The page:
Here, then, is the spiritual agenda of the season: find your center and (re)claim it as central, reject cynicism, embrace hope, give thanks for what is lasting.  In every way possible, commit to making your life a blessing.

Questions of the Season

What do I need to let go of from the year coming to an end?
From whom do I need to ask forgiveness?
Whom do I need to forgive?
How can I be a source of blessing to my family, workplace, community this year?
How can I be a source of blessing to myself?
What or who warrants my particular attention this year?
What or who brings out my pettiness, my pride? Can I separate from negative
How can I bring more wonder and joy into my life in the year ahead?
Can something good come out of my suffering, pain, loneliness?
Are there opportunities for spiritual growth resulting from my losses (aging,
deaths, etc.)?

Rosh Hashanah Teachings

We can (re) create ourselves. We become what we do.

We don’t have total control over anything; nevertheless we can choose our responses to what life sets before us. We live within natural and social boundaries, but our choices do make a difference. We can practice restraint. We can strive to master our impulses.

Rosh Hashanah celebrates the creation of the world, not the creation of Judaism or the Jewish people. It is a Jewish holiday that celebrates all existence, all people, and all possibility.

Leading up to Rosh Hashanah, we wish people a good and sweet year.  “Good” speaks to the desired character of our our intentions, attitudes, and aspirations. “Sweet” describes the desired outcome our our efforts.

I wish you a good and sweet year!

Reflecting on our lives as Elul prepares us for New Year 5783

Illustration generated by AI via DALL-E 2


Author of Torah Tutor

EVENING OF FRIDAY, AUGUST 26—My favorite Hebrew month is about to begin. It is  called Elul and it leads up to the Jewish New Year, Rosh Hashanah.

I love Elul because it is all about reflection and discernment: How has the past year impacted me? Is my heart more open or closed? Are my boundaries more elastic or rigid? Have my relationships become more transactional or have they deepened? Have I laughed and embraced more or less frequently this year? Has abundance or scarcity been my starting point in my quest to be a generous person?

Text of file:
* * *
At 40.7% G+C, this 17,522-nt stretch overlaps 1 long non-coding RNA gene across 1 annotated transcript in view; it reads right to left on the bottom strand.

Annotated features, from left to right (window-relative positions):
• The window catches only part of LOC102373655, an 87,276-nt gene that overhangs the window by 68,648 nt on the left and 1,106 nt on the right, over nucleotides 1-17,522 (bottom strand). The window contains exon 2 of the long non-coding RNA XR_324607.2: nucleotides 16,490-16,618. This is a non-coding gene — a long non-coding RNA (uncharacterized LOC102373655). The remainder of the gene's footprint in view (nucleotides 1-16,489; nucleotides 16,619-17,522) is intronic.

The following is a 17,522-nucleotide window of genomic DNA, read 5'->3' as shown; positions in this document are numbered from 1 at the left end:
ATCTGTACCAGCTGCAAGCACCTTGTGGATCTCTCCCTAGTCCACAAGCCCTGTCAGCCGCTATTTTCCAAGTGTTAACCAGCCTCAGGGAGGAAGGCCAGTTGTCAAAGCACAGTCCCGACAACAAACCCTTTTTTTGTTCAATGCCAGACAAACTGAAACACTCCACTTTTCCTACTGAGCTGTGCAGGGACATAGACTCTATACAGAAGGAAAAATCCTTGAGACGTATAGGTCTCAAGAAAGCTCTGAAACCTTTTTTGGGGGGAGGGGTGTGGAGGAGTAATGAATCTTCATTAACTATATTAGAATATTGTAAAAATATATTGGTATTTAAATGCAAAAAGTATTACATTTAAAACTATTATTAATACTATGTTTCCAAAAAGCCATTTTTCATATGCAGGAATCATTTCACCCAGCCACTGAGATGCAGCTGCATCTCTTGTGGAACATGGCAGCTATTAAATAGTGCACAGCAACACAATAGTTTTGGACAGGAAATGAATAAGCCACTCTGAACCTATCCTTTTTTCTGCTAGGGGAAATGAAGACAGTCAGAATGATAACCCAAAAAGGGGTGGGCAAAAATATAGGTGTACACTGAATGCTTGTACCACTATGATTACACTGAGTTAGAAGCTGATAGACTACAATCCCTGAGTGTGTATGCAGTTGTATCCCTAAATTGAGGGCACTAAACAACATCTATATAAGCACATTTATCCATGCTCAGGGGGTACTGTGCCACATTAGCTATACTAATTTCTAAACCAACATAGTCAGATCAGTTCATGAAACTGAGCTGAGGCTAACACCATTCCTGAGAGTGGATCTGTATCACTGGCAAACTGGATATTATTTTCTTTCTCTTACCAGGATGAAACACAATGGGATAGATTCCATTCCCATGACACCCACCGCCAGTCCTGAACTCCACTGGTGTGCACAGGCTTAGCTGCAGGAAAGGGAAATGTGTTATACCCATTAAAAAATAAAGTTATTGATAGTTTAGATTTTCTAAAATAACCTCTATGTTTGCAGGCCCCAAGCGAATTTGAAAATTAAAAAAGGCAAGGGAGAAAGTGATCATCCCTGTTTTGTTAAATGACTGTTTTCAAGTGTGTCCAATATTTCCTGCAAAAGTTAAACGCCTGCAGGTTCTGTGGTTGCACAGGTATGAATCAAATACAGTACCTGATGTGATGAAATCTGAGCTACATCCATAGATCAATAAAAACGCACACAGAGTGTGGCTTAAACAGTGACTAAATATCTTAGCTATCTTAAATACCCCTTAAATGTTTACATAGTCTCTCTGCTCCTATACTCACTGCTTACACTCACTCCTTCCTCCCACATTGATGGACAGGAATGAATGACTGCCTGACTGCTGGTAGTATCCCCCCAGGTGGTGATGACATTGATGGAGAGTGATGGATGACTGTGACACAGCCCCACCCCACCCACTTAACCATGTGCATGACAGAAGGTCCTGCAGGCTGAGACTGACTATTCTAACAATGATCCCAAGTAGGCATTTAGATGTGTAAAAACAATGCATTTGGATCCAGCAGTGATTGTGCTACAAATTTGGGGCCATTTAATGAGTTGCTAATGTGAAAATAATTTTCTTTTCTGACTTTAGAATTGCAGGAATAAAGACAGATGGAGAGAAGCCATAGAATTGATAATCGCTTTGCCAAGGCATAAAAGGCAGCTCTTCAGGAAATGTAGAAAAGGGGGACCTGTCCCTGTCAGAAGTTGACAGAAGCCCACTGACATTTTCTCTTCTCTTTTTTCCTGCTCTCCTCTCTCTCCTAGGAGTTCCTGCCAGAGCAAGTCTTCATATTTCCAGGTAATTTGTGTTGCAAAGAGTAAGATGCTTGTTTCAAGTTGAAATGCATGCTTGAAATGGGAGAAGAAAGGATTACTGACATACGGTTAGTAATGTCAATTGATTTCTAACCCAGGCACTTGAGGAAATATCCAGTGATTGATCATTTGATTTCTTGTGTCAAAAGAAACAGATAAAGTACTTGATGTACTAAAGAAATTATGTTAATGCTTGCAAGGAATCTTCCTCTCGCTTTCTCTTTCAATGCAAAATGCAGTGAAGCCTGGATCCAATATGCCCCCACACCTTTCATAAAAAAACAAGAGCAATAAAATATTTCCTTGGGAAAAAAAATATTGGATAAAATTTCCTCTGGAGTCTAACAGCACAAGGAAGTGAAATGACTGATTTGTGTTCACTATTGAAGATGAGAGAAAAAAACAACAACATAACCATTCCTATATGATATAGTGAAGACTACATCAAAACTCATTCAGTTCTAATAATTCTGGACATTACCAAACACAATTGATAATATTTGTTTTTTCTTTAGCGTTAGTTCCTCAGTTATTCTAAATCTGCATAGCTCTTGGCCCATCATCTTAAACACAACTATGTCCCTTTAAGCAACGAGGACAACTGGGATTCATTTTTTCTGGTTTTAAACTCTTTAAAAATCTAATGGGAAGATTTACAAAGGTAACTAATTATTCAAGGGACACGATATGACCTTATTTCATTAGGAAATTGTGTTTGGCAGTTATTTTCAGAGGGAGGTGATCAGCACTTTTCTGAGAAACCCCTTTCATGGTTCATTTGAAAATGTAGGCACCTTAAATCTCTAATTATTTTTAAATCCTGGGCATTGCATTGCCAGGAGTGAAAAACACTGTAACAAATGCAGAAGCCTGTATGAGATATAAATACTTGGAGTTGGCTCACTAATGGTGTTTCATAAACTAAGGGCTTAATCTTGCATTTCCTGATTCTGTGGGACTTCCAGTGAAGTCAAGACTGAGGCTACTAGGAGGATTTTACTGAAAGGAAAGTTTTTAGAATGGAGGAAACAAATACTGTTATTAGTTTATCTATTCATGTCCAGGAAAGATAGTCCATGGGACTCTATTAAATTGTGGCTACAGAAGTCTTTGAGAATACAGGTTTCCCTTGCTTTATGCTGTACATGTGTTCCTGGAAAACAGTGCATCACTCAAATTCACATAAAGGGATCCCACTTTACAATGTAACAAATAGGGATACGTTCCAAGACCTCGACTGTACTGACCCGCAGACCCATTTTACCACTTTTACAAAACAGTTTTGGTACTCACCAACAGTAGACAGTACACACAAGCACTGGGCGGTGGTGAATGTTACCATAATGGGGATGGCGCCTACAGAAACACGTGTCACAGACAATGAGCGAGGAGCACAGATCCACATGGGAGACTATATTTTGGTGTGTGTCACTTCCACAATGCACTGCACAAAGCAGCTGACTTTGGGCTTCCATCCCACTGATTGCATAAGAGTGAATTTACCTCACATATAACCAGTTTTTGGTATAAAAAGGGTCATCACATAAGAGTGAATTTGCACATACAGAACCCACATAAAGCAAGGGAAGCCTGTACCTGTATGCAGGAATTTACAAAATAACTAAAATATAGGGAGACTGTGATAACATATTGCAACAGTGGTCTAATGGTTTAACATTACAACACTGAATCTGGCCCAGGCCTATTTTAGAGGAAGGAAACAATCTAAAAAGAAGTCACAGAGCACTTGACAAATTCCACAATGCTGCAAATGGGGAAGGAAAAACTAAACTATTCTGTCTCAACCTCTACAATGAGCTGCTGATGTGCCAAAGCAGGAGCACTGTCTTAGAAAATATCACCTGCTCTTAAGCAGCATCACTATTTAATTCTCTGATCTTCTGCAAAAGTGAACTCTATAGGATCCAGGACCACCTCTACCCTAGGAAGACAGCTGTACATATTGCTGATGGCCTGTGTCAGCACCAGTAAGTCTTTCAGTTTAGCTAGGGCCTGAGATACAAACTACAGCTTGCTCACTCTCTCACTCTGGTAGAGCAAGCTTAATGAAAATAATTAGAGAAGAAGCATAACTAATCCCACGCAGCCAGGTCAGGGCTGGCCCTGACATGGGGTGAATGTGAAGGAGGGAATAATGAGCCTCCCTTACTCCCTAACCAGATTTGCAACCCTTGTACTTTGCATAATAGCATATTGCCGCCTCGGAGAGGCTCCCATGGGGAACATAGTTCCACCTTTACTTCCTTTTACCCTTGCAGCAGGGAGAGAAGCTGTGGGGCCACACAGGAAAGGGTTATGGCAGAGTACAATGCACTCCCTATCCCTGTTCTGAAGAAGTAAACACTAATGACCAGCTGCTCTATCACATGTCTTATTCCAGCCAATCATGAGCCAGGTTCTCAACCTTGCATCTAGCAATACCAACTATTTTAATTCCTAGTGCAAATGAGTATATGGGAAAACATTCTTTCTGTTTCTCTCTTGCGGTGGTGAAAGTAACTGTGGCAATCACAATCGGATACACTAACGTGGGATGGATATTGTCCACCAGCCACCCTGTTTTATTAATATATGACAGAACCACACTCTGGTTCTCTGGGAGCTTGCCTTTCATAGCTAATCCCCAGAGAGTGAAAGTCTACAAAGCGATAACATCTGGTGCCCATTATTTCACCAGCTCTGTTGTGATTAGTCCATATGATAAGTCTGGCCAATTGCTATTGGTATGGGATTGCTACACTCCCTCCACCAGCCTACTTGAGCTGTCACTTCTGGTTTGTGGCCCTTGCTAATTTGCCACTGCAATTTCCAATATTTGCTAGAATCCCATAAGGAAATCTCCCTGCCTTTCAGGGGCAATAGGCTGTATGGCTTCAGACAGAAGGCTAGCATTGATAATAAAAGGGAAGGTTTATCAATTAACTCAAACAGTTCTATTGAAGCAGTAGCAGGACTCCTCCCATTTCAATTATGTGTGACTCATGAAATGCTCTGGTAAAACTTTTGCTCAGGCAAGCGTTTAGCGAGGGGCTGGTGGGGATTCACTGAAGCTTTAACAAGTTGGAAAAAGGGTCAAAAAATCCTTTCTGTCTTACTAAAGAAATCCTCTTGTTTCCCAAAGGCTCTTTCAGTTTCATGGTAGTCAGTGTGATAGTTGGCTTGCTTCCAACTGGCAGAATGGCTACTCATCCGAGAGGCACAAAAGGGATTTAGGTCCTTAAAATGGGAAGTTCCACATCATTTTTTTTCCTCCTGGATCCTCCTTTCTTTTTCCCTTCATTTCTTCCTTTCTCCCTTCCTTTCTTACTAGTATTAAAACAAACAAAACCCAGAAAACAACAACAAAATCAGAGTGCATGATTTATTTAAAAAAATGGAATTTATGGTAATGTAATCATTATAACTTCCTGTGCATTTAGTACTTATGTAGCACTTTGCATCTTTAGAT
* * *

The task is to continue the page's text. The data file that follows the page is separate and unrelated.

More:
The list of questions goes on and I love them all. They release me from the accrued pettiness of the year coming to an end.

Elul reveals not what we want but what we need: spiritual grounding. Elul invites us to take seriously that obscure feeling of something lacking, of something being amiss. Elul suggests we name and place front and center the desire to be at home in our selves and in our lives.  Slow down, Elul begs; what is the goal, the finish line you are striving so hard to reach?

Here is the crux of the matter as articulated in The Spiritual Life by Evelyn Underhill (1875-1941), a prolific British writer on mysticism and spiritual growth:

“We mostly spend our lives conjugating three verbs: to Want, to Have and to Do. Craving, clutching, and fussing, on the material, political, social, emotional, intellectual–even on the religious–plane, we are kept in perpetual unrest … But when we widen our horizon … a new coherence comes into our existence, a new tranquility and release.”

Elul is about widening our horizons and releasing our dis-eases and our mis-takes.

Each morning of Elul, we hear the sound (the cry) of the shofar. It is supposed to serve as a wake-up call to stir us out of our reverie and apathy. How have I grown complacent? What duties have I neglected? Can I reconcile my behavior with my values?